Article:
Saturday
Aug192006

Dinner/Tasting with James Sichel and Château d’Angludet

Saturday September 9 is the date. Come and join co-owner James Sichel and K&L for a great dinner featuring the wines of Château d’Angludet. Wines from 1983, 1988, 1999, 2000, 2001 and 2003 will be poured. This dinner will be held at Spago Restaurant in Palo Alto. Reception at 6:30 and dinner at 7:15. Casual elegance is the dress code. $150 per person. Following is the menu: 2 passed appetizers-with Launois Brut Reserve 1st Course: Seared Sonoma duck breast with Chinese spices and summer peach glaze-with 1999 and 2001 Angludet 2nd Course: Duo of Colorado lamb with black olive sauce, shelling beans and gremolata-with 2000 Angludet- 3rd Course: Roasted New Zealand loin of Venison with sun choke puree and wild huckleberries -with 1988 and 1983 Angludet 4th Course: Roblechon and Brie with grilled black mission figs and toasted walnut bread-with 2003 and 2005 Angludet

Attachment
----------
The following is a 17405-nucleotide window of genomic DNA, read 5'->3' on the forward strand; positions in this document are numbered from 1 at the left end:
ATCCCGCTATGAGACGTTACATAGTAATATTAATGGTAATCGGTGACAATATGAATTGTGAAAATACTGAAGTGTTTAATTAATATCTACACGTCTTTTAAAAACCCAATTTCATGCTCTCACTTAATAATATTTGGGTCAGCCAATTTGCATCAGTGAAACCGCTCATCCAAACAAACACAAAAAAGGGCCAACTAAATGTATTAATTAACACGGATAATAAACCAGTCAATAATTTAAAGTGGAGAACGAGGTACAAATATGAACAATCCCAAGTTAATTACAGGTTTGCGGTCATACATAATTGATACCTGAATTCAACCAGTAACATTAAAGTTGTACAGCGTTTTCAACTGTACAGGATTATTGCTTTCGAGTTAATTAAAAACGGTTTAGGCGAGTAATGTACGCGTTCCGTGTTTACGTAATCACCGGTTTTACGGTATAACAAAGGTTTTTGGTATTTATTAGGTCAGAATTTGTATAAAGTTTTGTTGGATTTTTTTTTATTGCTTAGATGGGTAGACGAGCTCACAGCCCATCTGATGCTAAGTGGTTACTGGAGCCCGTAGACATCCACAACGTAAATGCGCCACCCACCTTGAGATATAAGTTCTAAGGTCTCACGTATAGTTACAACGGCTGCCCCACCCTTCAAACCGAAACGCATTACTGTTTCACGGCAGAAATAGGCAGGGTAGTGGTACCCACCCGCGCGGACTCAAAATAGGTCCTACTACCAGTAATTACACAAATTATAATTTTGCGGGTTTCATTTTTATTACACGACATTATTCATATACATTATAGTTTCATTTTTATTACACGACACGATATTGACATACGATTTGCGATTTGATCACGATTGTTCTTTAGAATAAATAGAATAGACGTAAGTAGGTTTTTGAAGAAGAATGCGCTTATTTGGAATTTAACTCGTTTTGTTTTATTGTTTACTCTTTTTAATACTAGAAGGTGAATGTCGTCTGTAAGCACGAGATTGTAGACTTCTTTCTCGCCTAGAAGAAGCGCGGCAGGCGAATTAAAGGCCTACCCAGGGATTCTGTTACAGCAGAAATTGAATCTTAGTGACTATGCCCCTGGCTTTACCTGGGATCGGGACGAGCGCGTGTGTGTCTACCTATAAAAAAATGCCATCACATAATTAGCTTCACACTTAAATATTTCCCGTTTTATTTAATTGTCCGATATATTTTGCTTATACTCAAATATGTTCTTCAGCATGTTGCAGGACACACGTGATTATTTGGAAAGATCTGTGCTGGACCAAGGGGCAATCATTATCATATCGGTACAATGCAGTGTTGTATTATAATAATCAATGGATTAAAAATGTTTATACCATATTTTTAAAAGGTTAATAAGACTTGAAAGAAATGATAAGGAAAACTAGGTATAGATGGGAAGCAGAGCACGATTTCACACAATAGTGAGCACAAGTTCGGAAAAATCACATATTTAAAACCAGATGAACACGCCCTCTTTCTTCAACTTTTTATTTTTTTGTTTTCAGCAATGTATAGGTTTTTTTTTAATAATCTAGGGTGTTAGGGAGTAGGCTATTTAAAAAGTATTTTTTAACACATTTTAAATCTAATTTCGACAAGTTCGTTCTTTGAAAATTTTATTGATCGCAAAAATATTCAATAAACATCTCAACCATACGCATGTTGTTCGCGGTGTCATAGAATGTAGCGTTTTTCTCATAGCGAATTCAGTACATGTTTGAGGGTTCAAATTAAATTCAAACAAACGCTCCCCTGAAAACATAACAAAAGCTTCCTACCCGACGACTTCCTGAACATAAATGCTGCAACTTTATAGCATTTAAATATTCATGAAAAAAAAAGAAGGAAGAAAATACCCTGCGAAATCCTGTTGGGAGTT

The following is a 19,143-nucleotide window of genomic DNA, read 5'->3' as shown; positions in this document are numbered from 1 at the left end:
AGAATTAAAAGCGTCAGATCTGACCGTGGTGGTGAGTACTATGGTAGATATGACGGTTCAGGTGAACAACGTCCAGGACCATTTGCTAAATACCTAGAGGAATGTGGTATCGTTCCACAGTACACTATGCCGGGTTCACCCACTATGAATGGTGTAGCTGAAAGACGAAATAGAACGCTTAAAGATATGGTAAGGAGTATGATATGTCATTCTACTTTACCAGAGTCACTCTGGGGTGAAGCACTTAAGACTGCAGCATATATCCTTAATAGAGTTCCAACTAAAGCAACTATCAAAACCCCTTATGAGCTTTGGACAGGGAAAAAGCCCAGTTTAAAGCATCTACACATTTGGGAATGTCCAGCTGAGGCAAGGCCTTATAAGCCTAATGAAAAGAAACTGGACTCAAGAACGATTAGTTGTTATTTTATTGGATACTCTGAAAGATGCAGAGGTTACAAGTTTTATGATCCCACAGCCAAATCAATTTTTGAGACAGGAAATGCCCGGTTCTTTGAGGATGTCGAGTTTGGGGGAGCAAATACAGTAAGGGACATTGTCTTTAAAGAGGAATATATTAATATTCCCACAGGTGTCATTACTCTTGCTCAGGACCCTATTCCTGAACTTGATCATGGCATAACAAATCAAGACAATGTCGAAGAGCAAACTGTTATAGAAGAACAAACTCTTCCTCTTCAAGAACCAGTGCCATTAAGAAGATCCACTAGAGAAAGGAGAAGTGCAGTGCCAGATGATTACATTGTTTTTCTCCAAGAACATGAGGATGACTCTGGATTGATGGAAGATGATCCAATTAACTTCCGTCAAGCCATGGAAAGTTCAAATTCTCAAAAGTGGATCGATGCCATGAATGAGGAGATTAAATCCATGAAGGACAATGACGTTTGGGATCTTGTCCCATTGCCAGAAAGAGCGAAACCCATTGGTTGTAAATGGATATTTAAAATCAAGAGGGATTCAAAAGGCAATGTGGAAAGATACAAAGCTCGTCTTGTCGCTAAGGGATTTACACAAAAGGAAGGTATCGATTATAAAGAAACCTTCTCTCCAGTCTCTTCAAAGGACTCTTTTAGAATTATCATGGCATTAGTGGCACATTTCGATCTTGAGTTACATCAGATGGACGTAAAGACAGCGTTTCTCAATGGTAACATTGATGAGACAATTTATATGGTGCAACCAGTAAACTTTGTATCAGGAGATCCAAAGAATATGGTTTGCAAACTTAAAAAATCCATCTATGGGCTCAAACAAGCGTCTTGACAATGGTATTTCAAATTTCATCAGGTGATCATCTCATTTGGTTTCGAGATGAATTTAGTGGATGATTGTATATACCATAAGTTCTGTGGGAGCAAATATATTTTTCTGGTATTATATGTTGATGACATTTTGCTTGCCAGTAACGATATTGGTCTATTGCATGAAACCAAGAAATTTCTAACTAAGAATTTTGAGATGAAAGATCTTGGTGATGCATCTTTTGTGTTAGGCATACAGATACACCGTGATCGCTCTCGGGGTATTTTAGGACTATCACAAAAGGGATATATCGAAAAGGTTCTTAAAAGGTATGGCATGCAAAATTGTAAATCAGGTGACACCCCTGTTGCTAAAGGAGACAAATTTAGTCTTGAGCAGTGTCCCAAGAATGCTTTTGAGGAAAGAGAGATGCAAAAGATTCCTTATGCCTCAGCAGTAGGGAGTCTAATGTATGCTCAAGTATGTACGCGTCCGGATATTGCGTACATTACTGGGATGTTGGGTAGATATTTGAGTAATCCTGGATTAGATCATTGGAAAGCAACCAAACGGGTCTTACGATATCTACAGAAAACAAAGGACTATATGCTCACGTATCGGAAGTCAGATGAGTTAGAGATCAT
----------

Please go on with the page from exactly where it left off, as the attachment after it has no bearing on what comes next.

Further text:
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Thursday
Aug032006

I Love # Two …